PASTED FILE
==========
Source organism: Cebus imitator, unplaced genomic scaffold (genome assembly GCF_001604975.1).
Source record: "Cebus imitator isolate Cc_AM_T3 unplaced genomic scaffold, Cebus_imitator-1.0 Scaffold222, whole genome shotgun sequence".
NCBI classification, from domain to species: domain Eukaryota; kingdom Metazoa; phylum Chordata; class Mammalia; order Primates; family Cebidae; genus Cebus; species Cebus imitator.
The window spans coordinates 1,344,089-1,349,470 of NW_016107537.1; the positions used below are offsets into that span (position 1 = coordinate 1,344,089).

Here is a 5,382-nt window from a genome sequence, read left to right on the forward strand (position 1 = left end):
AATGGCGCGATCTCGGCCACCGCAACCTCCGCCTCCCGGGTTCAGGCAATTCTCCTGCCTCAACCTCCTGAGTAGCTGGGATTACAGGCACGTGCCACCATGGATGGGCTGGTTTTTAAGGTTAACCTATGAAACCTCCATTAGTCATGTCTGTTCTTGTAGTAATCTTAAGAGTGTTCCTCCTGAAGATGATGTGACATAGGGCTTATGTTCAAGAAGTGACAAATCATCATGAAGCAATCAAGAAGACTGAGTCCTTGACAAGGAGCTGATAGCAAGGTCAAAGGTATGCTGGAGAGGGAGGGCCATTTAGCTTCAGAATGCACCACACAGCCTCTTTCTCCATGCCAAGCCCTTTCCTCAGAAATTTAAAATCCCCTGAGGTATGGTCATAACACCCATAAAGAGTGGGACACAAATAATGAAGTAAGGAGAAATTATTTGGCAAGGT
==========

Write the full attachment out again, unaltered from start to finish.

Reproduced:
Source organism: Cebus imitator, unplaced genomic scaffold (genome assembly GCF_001604975.1).
Source record: "Cebus imitator isolate Cc_AM_T3 unplaced genomic scaffold, Cebus_imitator-1.0 Scaffold222, whole genome shotgun sequence".
NCBI classification, from domain to species: domain Eukaryota; kingdom Metazoa; phylum Chordata; class Mammalia; order Primates; family Cebidae; genus Cebus; species Cebus imitator.
The window spans coordinates 1,344,089-1,349,470 of NW_016107537.1; the positions used below are offsets into that span (position 1 = coordinate 1,344,089).

Here is a 5,382-nt window from a genome sequence, read left to right on the forward strand (position 1 = left end):
AATGGCGCGATCTCGGCCACCGCAACCTCCGCCTCCCGGGTTCAGGCAATTCTCCTGCCTCAACCTCCTGAGTAGCTGGGATTACAGGCACGTGCCACCATGGATGGGCTGGTTTTTAAGGTTAACCTATGAAACCTCCATTAGTCATGTCTGTTCTTGTAGTAATCTTAAGAGTGTTCCTCCTGAAGATGATGTGACATAGGGCTTATGTTCAAGAAGTGACAAATCATCATGAAGCAATCAAGAAGACTGAGTCCTTGACAAGGAGCTGATAGCAAGGTCAAAGGTATGCTGGAGAGGGAGGGCCATTTAGCTTCAGAATGCACCACACAGCCTCTTTCTCCATGCCAAGCCCTTTCCTCAGAAATTTAAAATCCCCTGAGGTATGGTCATAACACCCATAAAGAGTGGGACACAAATAATGAAGTAAGGAGAAATTATTTGGCAAGGT